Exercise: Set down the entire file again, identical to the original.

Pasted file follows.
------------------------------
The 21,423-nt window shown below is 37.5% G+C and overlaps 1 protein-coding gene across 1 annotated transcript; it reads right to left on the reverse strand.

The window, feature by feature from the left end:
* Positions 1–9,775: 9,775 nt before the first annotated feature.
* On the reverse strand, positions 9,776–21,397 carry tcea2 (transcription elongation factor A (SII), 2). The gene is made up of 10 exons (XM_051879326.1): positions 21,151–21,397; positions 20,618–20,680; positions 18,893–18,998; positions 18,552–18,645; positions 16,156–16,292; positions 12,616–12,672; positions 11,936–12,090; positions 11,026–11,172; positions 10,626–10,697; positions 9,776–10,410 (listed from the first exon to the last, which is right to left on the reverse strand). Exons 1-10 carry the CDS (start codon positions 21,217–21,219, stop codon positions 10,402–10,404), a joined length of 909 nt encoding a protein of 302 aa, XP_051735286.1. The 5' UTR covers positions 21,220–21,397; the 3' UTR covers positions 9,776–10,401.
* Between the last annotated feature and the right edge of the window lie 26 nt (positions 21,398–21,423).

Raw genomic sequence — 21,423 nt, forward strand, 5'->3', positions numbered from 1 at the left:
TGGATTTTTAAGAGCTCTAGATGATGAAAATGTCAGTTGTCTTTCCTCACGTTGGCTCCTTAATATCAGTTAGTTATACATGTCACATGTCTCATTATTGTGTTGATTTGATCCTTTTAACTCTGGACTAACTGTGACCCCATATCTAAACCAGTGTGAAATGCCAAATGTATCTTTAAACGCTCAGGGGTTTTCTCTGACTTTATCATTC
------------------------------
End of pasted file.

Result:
The 21,423-nt window shown below is 37.5% G+C and overlaps 1 protein-coding gene across 1 annotated transcript; it reads right to left on the reverse strand.

The window, feature by feature from the left end:
* Positions 1–9,775: 9,775 nt before the first annotated feature.
* On the reverse strand, positions 9,776–21,397 carry tcea2 (transcription elongation factor A (SII), 2). The gene is made up of 10 exons (XM_051879326.1): positions 21,151–21,397; positions 20,618–20,680; positions 18,893–18,998; positions 18,552–18,645; positions 16,156–16,292; positions 12,616–12,672; positions 11,936–12,090; positions 11,026–11,172; positions 10,626–10,697; positions 9,776–10,410 (listed from the first exon to the last, which is right to left on the reverse strand). Exons 1-10 carry the CDS (start codon positions 21,217–21,219, stop codon positions 10,402–10,404), a joined length of 909 nt encoding a protein of 302 aa, XP_051735286.1. The 5' UTR covers positions 21,220–21,397; the 3' UTR covers positions 9,776–10,401.
* Between the last annotated feature and the right edge of the window lie 26 nt (positions 21,398–21,423).

Raw genomic sequence — 21,423 nt, forward strand, 5'->3', positions numbered from 1 at the left:
TGGATTTTTAAGAGCTCTAGATGATGAAAATGTCAGTTGTCTTTCCTCACGTTGGCTCCTTAATATCAGTTAGTTATACATGTCACATGTCTCATTATTGTGTTGATTTGATCCTTTTAACTCTGGACTAACTGTGACCCCATATCTAAACCAGTGTGAAATGCCAAATGTATCTTTAAACGCTCAGGGGTTTTCTCTGACTTTATCATTC